Where's George?

Anyone in the United States who hasn't been living in a cabin in the woods knows about the death last month of George Floyd, a black man, at the hands (or more accurately, the knee) of Minneapolis police officer Derek Chauvin, as well as the subsequent protests and riots that followed.

Without delving into the data, it does seem like an awful lot of blacks, adults as well as adolescents, die in encounters with the police that appear to happen for very stupid reasons.  Amadou Diallo, an African immigrant, was shot multiple times in the vestibule of his Bronx apartment building at night because an undercover police unit driving by deemed he looked suspicious.  When they approached him, he reached for his wallet, causing the officers to assume he was reaching for a gun, and they opened fire on him.  The catalyst for the incident that led to Michael Brown getting shot to death in Ferguson, Missouri was because he mouthed off to a police officer who had reprimanded Brown and his friend for walking in the middle of the street as the officer drove past them in his squad car.  Eric Garner was selling loose cigarettes on a street corner on Staten Island and died after being placed in a chokehold after being uncooperative with the officers who had responded to a complaint about him.  Sandra Bland was found dead hanging in her jail cell three days after being arrested from an altercation she had with an officer who pulled her over for failing to signal when changing lanes.  12-year old Tamir Rice was shot to death with very little warning for holding a gun that turned out to be a toy.  And the police encounter that lead to the death of George Floyd came about because a shop owner believed that Floyd had knowingly passed along a counterfeit twenty dollar bill.  These people, among many others, were either doing nothing wrong or at worst committed a rather petty offense that no white person would ever expect to lose his or her life over.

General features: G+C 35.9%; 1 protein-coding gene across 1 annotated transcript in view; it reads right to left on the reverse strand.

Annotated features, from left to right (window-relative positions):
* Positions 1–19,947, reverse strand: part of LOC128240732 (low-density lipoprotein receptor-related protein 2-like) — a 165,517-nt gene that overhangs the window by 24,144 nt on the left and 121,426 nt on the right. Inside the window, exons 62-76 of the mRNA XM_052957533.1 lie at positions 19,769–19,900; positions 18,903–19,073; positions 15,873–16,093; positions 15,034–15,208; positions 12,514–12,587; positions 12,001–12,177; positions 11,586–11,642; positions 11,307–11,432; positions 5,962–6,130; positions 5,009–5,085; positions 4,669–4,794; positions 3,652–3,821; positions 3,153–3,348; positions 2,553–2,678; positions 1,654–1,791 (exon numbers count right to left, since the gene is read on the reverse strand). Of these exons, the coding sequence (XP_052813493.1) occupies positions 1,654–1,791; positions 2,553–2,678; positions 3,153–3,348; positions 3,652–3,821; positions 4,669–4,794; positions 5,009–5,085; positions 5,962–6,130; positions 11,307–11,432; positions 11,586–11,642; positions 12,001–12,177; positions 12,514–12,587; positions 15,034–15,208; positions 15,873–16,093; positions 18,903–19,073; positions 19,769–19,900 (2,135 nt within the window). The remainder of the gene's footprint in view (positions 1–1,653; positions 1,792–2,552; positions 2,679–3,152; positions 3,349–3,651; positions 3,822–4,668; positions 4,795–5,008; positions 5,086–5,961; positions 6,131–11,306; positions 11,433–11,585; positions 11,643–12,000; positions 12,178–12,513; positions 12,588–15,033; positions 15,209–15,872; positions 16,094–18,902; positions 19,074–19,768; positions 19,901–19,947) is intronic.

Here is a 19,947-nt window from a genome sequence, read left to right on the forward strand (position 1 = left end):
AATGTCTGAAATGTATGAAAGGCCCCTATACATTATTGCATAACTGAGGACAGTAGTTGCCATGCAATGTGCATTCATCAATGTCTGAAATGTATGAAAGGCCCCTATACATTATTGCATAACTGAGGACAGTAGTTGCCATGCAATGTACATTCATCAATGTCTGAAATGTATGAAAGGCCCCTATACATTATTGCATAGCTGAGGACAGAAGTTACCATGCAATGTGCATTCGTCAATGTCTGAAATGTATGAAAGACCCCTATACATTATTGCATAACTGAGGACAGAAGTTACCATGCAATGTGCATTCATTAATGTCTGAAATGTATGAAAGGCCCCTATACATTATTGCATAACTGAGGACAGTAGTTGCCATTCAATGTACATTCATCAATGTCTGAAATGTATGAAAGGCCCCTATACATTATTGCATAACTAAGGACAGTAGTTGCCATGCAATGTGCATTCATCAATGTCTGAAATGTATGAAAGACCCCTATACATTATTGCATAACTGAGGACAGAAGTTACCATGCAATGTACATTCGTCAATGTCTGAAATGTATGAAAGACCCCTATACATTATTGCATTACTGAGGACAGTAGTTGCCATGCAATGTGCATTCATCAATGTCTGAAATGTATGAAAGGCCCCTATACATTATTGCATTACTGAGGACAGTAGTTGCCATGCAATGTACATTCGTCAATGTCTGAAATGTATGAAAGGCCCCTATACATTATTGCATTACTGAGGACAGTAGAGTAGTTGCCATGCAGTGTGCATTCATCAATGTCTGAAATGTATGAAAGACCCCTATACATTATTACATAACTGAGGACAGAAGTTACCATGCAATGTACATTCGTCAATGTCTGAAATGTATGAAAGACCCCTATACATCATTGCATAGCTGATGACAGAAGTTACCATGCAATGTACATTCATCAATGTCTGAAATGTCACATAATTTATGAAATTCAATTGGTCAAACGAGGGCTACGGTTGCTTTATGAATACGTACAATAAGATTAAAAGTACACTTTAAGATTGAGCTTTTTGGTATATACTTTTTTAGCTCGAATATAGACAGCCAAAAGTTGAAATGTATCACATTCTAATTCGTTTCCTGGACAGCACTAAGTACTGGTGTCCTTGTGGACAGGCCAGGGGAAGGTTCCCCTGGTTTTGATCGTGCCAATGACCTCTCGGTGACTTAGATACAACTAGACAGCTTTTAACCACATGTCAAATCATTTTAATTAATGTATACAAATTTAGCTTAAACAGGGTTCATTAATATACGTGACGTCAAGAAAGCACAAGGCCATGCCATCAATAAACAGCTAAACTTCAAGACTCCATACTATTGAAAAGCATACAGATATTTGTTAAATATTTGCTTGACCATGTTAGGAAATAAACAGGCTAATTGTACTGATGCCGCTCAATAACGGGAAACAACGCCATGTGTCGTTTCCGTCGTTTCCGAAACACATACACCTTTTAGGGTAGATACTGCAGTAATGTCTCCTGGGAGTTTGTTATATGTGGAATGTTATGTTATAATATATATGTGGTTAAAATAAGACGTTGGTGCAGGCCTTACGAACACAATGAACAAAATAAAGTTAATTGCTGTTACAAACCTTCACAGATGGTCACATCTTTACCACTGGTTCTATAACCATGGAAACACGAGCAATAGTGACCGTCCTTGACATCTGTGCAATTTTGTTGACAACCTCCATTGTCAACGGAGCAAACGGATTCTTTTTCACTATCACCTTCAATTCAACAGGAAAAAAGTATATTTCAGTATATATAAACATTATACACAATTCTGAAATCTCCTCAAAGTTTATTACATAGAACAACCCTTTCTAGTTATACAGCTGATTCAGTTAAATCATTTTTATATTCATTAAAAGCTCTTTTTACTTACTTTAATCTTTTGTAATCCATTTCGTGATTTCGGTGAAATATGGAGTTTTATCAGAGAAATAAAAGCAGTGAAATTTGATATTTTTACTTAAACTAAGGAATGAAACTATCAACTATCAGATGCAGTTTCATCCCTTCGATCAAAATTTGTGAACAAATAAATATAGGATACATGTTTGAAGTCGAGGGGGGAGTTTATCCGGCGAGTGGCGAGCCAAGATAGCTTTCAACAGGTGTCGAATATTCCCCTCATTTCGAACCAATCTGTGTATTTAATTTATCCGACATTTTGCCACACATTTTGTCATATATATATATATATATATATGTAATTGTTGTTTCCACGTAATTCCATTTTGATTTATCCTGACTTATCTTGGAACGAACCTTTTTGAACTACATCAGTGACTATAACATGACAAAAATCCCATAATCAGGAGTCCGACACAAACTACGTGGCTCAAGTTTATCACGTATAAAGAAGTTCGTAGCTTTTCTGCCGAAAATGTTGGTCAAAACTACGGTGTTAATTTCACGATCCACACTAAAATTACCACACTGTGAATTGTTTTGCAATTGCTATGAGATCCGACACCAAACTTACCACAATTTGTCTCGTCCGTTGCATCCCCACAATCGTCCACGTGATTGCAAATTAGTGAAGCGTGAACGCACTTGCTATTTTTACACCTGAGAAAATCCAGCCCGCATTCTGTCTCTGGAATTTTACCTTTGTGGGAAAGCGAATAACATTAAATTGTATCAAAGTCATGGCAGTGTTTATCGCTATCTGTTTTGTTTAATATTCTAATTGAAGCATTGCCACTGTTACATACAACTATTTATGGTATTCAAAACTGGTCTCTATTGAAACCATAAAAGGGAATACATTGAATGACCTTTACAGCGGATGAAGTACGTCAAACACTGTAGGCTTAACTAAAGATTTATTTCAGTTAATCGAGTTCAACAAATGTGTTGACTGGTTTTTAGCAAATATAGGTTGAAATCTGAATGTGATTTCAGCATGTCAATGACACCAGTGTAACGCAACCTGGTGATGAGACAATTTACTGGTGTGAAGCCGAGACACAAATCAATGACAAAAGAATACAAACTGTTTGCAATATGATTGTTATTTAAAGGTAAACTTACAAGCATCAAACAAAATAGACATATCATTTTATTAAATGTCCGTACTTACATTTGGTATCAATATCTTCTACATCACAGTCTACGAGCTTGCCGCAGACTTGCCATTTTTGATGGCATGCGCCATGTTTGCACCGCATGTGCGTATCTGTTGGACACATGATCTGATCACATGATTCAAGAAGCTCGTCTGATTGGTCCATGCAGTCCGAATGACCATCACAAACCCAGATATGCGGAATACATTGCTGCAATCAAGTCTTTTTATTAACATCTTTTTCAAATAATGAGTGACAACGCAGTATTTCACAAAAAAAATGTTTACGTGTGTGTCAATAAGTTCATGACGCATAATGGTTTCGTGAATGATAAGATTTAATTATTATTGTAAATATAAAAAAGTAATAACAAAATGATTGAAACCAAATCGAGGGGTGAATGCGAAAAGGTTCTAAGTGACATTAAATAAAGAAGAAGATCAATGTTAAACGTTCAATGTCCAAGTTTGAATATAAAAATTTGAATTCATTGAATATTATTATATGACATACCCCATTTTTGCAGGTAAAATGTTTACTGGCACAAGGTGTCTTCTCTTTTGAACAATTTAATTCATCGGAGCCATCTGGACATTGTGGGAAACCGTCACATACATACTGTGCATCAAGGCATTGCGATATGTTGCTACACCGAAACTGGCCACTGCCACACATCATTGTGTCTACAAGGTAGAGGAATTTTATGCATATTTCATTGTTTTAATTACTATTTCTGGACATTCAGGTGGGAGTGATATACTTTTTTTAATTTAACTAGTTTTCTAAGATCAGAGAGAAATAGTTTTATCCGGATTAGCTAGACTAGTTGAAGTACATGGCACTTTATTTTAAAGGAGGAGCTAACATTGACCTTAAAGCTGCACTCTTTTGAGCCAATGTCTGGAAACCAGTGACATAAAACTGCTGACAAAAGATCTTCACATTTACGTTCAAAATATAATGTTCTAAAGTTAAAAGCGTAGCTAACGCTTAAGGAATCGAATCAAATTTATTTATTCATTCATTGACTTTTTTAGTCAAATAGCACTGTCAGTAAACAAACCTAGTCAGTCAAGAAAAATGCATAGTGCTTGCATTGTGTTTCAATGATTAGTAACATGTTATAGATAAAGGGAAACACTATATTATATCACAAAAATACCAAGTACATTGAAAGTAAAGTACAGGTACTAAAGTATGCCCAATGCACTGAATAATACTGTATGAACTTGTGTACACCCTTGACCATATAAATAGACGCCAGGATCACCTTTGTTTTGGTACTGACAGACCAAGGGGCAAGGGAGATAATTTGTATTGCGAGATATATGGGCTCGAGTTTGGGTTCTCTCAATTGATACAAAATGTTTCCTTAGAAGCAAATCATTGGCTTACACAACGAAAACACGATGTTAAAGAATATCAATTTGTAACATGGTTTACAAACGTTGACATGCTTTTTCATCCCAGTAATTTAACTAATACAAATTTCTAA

The death of George Floyd and the response it has generated reminded me of an incident I had witnessed some years ago in which a black person found herself seemingly out of nowhere and for no good reason subdued and arrested by the police.

I don't remember the specific date, or even the year for that matter, but I was in Penn Station in Manhattan as I was on many an evening waiting for a train to go home.  At some point, I took note of a white man who I guess was in his thirties, and a black woman who looked to be in her late twenties or early thirties, walking together.  Sometimes when I am standing in a public place with nothing much to do, I will take note of the people around me, especially if something about them draws my attention.  I don't know what the extent of their relationship was, whether they were friends or if they had met in a bar or got high together earlier in the day and had never even known each other before that.  At some, I saw the white man separate from her and he went into the pizzeria.  I was standing outside of the pizzeria in the promenade, about twenty or thirty feet from the entrance.  Rather than ordering a pizza, I noticed the white man walk further into the pizzeria, looking back to see if the black woman could see her, a rather mischievous look on his face, until he walked out of an exit at the other end of the pizzeria.  Moments later, the black woman, who realized the man was gone, started calling out for him and looking for him.  She sounded like she was high, judging by the affect of her voice.  I recall it almost being childish, like a kid looking for a missing pet, but not yet at the point of frustration.  "George, where are you?" she called out.  She walked into the pizzeria, looking around, asking rhetorically, "Where's George?"